The two integers have to be input as singleton vector (with only one element).
For exemple 3456x8976 may have been type on HP28S as :
« [ 3456 ] [ 8976 ] DOT »
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Quote:
Since yesterday, I found another way to make the multiplication without multiplication :
The two integers have to be input as singleton vector (with only one element).
For exemple 3456x8976 may have been type on HP28S as :
« [ 3456 ] [ 8976 ] DOT »
Quoting myself above, 23 Feb 2012, 8:05 p.m.:
"Ah, and no multiplication of any kind (except binary ones), like DOT, for instance :)"
Interesting solutions you all have been providing. I hope you're having fun :)
Gerson.
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Yes ! A lot of fun.
Making multiplication codes without multiplication, is much more fun than riding a bicycle without it.
The end of my last message was lost during the cut&paste process.
"This code undoubtfully fit in third Gerson's category of hidden multiplication process"
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Definitely a fun little exercise.
 Pauli
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I agree. It was fun and made me take out my 42S again.
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My 42S needed replacement batteries :(
 Pauli
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Years ago I read about the Russian peasant multiplication algorithm (that's the one I have used in my second program). I found it quite suitable for the Z80 microprocessor, which lacks multiplication as you know. It was quite fun writing a program based on the method then. This exercise made me look for it in my backup files. Why would anyone want to multiply binary numbers this long anyway? :)
_{
; LMULT: Multiplies two nbyte
; numbers together (n up to 128)
; HL: 1st operand (LSB)
; DE: 2nd operand (LSB)
; IX: 2nbyte result (LSB)
; B: n
;
ORG D000H
LMULT: XOR A ;A < 0
LD C,B ;save B onto C
SLA B ;B < B*2
PUSH IX ;save IX on the stack
LMULT0: LD (IX+0),A ;initialize result
INC IX ;
DJNZ LMULT0 ;
POP IX ;retrieve IX from the stack
...
...
...
;Test data
ORG C100H ;1st op address (LSB)
DW 0201H ;04030201H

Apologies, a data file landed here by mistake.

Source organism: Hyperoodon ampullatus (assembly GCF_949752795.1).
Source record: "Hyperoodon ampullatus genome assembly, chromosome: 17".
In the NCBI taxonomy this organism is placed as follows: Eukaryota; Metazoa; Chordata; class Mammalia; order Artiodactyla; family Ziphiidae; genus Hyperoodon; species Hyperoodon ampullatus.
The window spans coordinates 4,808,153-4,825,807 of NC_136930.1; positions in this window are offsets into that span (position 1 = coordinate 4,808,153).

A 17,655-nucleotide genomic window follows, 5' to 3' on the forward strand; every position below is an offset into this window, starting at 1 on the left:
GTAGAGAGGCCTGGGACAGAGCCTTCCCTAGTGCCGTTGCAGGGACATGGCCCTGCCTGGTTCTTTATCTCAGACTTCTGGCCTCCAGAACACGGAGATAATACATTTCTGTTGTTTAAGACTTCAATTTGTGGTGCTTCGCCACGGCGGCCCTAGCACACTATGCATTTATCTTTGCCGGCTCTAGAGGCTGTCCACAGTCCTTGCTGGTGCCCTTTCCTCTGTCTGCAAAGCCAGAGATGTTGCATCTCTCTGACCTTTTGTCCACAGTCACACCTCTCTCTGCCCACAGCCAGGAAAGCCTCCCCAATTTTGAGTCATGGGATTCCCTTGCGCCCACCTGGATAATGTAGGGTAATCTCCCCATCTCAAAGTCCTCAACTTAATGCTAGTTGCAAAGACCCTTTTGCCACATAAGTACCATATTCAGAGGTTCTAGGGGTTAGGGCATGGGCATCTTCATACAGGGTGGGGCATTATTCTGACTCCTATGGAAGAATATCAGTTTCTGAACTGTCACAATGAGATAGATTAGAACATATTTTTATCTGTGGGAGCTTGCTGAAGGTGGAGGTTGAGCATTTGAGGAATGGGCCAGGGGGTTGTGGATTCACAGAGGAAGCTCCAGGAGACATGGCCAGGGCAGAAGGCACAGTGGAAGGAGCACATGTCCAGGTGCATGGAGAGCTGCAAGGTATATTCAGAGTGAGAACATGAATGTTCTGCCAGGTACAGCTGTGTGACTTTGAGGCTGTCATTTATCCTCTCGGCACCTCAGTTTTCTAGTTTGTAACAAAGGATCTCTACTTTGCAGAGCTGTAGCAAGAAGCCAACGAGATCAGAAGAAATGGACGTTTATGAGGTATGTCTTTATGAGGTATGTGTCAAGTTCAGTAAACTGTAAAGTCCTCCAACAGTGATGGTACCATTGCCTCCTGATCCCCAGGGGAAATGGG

DW 0403H
ORG C110H ;2nd op address (LSB)
DW 0605H ;08070605H
DW 0807H
;
;Test routine
;
ORG D100H
LD HL,C100H ;1st operand
LD DE,C110H ;2nd operand
LD IX,C130H ;result
LD B,4 ;4byte operands
CALL LMULT ;multiply
RET
;
;Upon running the 8byte result
;will be 0020343D3C221005H (LSB in C130H)}
Edited: 25 Feb 2012, 9:18 p.m.
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Here is a minor optimization:
{ 102Byte Prgm }
01*LBL "MUL"
02 X>Y?
03 X<>Y Force smaller value to be multiplier
04 FS 00 This is to avoid the first multiplication by 10
05 CLA
06 ARCL ST Y Y in Alpha
07 STO 01 X in 01
08 0
09 STO 00 Start with zero
10*LBL 99
11 48 ASCII code for '0'
12 ATOX
13 X=0?
14 GTO 98 End of the string, done!
15 X<Y?
16 GTO 99 Take care of ',' delimiters
17 X<>Y
18 
19 STO 02 Index of subroutine, digit value
20 FS?C 00
21 GTO 97 Avoid multiplication in first step
22 RCL 00 Sum
23 ENTER
24 ENTER
25 ENTER
26 XEQ 09
27 STO+ 00 10 * sum
28*LBL 97
29 RCL 01 X
30 ENTER
31 ENTER
32 ENTER
33 XEQ IND 02 Multiply by digit
34 STO+ 00 Add to sum
35 GTO 99 Next digit
.
36*LBL 98
37 RCL 00 Show result and quit
38 RTN
.
39*LBL 00 * 0
40 0 fall through
.
41*LBL 01 * 1
42 RTN
.
43*LBL 03 * 3
44 + fall through
.
45*LBL 02 * 2
46 +
47 RTN
.
48*LBL 08 * 8 = * 2 * 4
49 +
50 ENTER
51 ENTER fall through
.
52*LBL 04 * 4 = * 2 * 2
53 +
54 ENTER
55 GTO 02 Final * 2
.
56*LBL 05 * 5 = * 4 + * 1
57 XEQ 04
58 GTO 02 Final add
.
59*LBL 06 * 6 = * 3 * 2
60 XEQ 03
61 ENTER
62 GTO 02 Final * 2
.
63*LBL 07 * 7 = * 8  * 1
64 XEQ 08
65 R^ ST Y is no longer correct after XEQ 08
66 
67 RTN
.
68*LBL 09 * 9 = * 8 + * 1
69 XEQ 08
70 R^
71 GTO 02 Final add
.
72 .END.
If the smaller number (the multiplier) isn't integer, it's treated as if it did not contain a decimal point. So 1.1 ENTER 2 XEQ"MUL" will yield 22.
Execution time is always in the vicinity of 2 seconds.
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32 bytes
*LBL "M"
STO+ ST X
15
ENTER
CLX
*LBL 02
STO+ ST X
RDN
BIT?
X=0?
GTO 00
RUP
RCL+ ST T
RDN
*LBL 00
RUP
DSE ST Y
GTO 02
END
Adjust the constant 15 for larger numbers.
Cheers,
Werner
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It seems highly optimized to me! Congratulations!
Mine uses about 50% more bytes to implement a similar algorithm.
Cheers,
Gerson.